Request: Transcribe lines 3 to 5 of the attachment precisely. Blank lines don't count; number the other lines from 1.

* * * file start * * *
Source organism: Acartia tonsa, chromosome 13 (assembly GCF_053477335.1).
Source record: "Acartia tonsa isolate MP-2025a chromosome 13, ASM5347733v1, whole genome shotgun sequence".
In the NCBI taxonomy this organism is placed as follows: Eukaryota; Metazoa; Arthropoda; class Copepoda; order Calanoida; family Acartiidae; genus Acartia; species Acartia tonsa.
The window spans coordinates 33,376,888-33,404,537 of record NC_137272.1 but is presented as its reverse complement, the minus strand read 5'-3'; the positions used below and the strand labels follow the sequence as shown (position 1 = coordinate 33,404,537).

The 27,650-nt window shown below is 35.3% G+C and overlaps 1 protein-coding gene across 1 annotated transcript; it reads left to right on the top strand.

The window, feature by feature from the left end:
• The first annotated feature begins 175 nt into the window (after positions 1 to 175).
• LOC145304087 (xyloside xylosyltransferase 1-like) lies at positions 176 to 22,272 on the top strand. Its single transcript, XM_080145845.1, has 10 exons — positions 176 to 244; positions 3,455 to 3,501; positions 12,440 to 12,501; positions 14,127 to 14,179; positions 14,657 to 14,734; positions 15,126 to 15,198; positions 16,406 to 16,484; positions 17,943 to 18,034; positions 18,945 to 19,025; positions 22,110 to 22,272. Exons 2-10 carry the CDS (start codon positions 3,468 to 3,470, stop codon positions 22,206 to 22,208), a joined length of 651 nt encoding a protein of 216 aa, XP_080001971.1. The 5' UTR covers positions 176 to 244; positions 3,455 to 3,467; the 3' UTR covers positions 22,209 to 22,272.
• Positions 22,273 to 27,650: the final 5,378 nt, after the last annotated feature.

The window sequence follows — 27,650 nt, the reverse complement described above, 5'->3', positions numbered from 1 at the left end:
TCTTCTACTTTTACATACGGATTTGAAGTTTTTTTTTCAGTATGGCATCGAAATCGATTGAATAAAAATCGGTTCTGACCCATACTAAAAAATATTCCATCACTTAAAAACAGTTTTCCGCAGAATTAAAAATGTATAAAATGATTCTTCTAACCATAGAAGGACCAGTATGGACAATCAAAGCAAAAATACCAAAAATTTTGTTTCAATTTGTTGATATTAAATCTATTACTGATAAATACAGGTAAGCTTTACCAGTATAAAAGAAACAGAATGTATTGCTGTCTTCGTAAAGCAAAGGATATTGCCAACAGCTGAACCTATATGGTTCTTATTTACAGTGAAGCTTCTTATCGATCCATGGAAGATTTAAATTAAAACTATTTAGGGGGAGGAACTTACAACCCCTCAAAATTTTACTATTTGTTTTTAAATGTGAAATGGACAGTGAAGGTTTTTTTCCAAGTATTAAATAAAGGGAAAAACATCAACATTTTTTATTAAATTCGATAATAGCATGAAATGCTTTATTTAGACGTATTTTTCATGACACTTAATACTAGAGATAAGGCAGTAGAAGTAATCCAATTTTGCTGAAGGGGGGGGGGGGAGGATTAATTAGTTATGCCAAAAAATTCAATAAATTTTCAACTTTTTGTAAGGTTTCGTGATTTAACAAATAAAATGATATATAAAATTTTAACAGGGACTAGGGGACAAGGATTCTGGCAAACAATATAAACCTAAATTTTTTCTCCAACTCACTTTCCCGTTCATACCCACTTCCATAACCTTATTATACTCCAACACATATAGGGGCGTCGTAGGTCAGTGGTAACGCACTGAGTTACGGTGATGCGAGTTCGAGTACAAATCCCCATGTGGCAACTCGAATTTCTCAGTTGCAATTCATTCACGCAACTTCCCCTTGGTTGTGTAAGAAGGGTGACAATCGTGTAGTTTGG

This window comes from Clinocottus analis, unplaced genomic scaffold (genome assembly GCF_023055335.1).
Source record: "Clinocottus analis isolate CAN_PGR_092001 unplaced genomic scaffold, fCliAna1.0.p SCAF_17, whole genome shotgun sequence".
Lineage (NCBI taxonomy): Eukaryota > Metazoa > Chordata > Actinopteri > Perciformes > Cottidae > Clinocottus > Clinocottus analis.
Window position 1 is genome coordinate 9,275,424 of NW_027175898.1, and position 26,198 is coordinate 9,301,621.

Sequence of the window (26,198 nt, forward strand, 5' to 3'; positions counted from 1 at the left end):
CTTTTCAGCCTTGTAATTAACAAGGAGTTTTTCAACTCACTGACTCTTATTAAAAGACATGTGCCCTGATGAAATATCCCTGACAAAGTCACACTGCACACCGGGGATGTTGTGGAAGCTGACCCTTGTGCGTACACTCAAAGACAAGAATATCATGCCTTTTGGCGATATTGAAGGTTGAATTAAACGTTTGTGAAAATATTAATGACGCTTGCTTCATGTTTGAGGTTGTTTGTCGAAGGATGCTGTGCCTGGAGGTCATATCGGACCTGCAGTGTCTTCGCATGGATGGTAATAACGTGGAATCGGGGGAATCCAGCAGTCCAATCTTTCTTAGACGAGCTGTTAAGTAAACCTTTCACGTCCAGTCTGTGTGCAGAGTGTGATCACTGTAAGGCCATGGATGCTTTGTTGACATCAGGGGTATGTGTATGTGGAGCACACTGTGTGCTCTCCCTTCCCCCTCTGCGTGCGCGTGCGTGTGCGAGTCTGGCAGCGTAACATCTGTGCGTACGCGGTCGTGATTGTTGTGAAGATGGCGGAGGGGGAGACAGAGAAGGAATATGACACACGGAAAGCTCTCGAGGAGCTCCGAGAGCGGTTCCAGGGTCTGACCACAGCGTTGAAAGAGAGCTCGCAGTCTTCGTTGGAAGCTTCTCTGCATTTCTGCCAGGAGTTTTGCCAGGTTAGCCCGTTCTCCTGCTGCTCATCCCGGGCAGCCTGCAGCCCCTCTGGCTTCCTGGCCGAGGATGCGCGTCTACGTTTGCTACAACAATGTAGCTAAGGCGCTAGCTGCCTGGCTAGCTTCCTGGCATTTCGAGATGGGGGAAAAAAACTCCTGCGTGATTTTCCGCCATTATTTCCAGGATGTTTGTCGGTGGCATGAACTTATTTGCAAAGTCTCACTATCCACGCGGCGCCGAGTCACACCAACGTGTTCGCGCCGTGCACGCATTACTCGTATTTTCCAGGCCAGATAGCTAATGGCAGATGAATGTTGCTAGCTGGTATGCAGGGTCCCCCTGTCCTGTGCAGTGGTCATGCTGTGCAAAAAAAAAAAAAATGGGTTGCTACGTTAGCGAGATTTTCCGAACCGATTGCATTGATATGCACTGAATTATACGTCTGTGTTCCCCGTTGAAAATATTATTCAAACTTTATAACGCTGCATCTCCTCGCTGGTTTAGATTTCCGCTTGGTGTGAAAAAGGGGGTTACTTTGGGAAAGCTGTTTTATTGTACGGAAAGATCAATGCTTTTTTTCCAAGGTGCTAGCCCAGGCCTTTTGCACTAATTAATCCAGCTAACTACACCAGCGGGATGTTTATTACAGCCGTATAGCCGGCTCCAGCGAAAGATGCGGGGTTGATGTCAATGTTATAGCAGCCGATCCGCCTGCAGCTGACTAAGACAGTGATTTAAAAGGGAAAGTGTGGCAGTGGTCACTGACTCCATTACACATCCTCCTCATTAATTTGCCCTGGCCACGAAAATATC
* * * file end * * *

In the NCBI taxonomy this organism is placed as follows: Eukaryota; Metazoa; Arthropoda; class Copepoda; order Calanoida; family Acartiidae; genus Acartia; species Acartia tonsa.
The window spans coordinates 33,376,888-33,404,537 of record NC_137272.1 but is presented as its reverse complement, the minus strand read 5'-3'; the positions used below and the strand labels follow the sequence as shown (position 1 = coordinate 33,404,537).

The 27,650-nt window shown below is 35.3% G+C and overlaps 1 protein-coding gene across 1 annotated transcript; it reads left to right on the top strand.